For Easter Sunday at my sisters house with 12 family members, I made stuffed artichokes and scalloped potatoes. The artichokes were made how my mother used to make them so they were a fondly remembered treat for the whole family, but the potatoes were from a recipe from Simply Recipes a much loved resource since I can always trust her recipes – something rare I’ve come to see as I’ve tried various recipes with mixed results…which is why I always make each recipe (unless otherwise noted) myself before passing it onto you.
The scalloped potatoes came out delicious though they took a lot longer to cook than the 50 minutes noted on the recipe…though that could be due to my oven, which isn’t the most accurate and my sister’s oven where I finished baking them only to find that her over was a bit “off”.
I ended up using a combo of white and yellow cheddar cheese instead of the gruyere and used about 5 pounds of potatoes instead of the 6 called for (I make two batches; one with onions and one without because my daughter won’t eat onions). And in order to cut the potatoes evenly and thinly…use a food processor or mandolin slicer.
The caramelized onions in this recipe is pure genius. They add so much flavor but here again, I didn’t follow the recipe. In order for onions to caramelize beautifully, they have to be cooked on low heat so they don’t burn, turning them as the ones on the bottom color. So instead of the 15 to 20 minutes, for me they took about 45 before they reached the perfect golden, caramelized color. But wow…they made the dish, along with the fact that no cream was used making this recipe a “lighter” version than most. I highly recommend it.
So here’s what I did with the leftover (no onions because my daughter won’t eat them) potatoes and why it’s a good idea when you make them to make more than 5 or 6 potatoes. They reheat beautifully and they go with so many dishes.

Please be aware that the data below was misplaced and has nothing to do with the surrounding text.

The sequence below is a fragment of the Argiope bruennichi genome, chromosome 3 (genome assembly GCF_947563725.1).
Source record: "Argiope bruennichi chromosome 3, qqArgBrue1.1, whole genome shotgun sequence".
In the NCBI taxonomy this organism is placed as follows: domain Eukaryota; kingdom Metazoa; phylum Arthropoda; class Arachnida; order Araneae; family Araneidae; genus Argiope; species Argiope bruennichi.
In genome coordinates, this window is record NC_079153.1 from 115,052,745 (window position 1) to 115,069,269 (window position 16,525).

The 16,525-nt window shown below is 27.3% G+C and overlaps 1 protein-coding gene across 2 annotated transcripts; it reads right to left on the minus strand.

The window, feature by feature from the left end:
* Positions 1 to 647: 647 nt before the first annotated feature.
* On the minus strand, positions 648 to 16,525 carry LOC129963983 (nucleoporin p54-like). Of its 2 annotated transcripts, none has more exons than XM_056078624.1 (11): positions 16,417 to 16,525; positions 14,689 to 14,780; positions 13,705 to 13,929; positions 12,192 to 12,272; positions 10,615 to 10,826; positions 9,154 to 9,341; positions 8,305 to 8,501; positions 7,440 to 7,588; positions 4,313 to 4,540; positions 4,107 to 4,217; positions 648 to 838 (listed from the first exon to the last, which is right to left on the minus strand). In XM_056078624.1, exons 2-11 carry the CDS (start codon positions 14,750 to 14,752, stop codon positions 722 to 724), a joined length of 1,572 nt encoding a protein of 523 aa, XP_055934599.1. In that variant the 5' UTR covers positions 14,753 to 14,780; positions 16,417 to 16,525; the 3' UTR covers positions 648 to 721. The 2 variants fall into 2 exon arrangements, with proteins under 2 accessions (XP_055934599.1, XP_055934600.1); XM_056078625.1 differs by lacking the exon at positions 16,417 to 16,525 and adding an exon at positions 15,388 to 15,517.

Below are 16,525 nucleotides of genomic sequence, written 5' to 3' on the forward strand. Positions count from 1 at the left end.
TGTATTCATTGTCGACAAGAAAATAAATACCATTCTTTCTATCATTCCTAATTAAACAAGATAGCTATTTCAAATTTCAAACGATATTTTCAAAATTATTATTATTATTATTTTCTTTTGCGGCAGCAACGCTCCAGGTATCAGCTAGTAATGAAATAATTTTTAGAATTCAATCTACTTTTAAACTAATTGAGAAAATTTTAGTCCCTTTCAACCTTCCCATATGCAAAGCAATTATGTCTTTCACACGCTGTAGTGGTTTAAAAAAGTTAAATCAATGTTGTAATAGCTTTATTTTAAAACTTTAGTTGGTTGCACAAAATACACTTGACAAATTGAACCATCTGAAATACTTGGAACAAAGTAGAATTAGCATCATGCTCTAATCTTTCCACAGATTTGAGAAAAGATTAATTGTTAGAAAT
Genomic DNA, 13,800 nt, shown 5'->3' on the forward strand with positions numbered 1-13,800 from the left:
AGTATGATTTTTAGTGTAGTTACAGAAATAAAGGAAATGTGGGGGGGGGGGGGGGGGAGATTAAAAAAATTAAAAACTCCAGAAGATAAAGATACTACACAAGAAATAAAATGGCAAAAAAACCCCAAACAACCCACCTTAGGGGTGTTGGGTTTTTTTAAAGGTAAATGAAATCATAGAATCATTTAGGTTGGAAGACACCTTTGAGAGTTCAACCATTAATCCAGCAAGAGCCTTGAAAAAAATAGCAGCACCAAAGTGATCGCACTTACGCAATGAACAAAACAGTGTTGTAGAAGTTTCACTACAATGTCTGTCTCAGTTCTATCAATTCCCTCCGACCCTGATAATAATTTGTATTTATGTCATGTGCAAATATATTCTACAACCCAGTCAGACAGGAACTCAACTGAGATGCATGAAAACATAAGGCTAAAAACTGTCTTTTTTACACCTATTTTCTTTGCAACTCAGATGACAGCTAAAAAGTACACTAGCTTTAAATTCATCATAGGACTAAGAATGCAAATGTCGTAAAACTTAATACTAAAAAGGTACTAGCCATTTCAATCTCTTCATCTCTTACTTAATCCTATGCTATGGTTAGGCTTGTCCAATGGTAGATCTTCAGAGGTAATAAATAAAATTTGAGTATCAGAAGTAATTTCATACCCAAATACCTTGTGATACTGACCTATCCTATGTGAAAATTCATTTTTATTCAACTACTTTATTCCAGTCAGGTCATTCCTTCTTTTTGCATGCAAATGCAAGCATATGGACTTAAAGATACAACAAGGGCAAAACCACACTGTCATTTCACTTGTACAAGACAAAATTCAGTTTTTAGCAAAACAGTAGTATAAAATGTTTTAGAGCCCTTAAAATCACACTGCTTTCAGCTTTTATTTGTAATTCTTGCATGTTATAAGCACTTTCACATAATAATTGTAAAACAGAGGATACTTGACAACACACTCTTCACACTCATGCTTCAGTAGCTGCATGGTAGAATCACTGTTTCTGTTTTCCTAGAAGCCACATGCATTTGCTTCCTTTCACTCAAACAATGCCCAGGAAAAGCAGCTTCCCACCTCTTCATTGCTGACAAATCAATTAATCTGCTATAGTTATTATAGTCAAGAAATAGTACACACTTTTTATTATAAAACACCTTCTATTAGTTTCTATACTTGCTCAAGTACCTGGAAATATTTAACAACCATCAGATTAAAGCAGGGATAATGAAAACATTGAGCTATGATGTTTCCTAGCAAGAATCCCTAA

Serve an egg (anyway you like it) over the potatoes
Herb and Panko Crusted Salmon
All I did here was season the salmon with a bit of salt and pepper, followed by a sprinkling of herbs de provence and panko. Baked it in a 350 degree oven (176.6 C) for about 15 – 20 minutes (depending on the thickness of the salmon) or just until the thickness of the salmon turns from translucent to opaque.
And that’s all folks. Just some ideas for getting multiple meals from something that usually takes second place at the dinner table…potatoes.
Enjoy and tell me in the comments below what you think and of course, if you have any questions, post them too.
This is so lovely! I once wrote a poem to potatoes called Ode to the Spud. My favorite food of all time. THANK YOU for sharing this, Chef Silvia!
Me too Melanie! Almost as much as pasta! I’m such a carb girl…a dirty word in some parts. Would love to read your poem one day! Thank you for your comment.
wait, where is your recipe? I want the version with all your tricks.
Hi Nika. No recipe required. It’s in the text. I merely substituted the cheese (cheddar and parmesan instead of gruyere and parmesan); cooked the onion more slowly and for a longer period of time to enhance caramelization; and pretty much doubled the recipe (because I wanted leftovers) otherwise I followed Simply Recipes. If you have further questions, don’t hesitate. I also have a Facebook group where we can post questions about ANYTHING we’re cooking. https://www.facebook.com/groups/914305118609732/ Would love for you to join us!!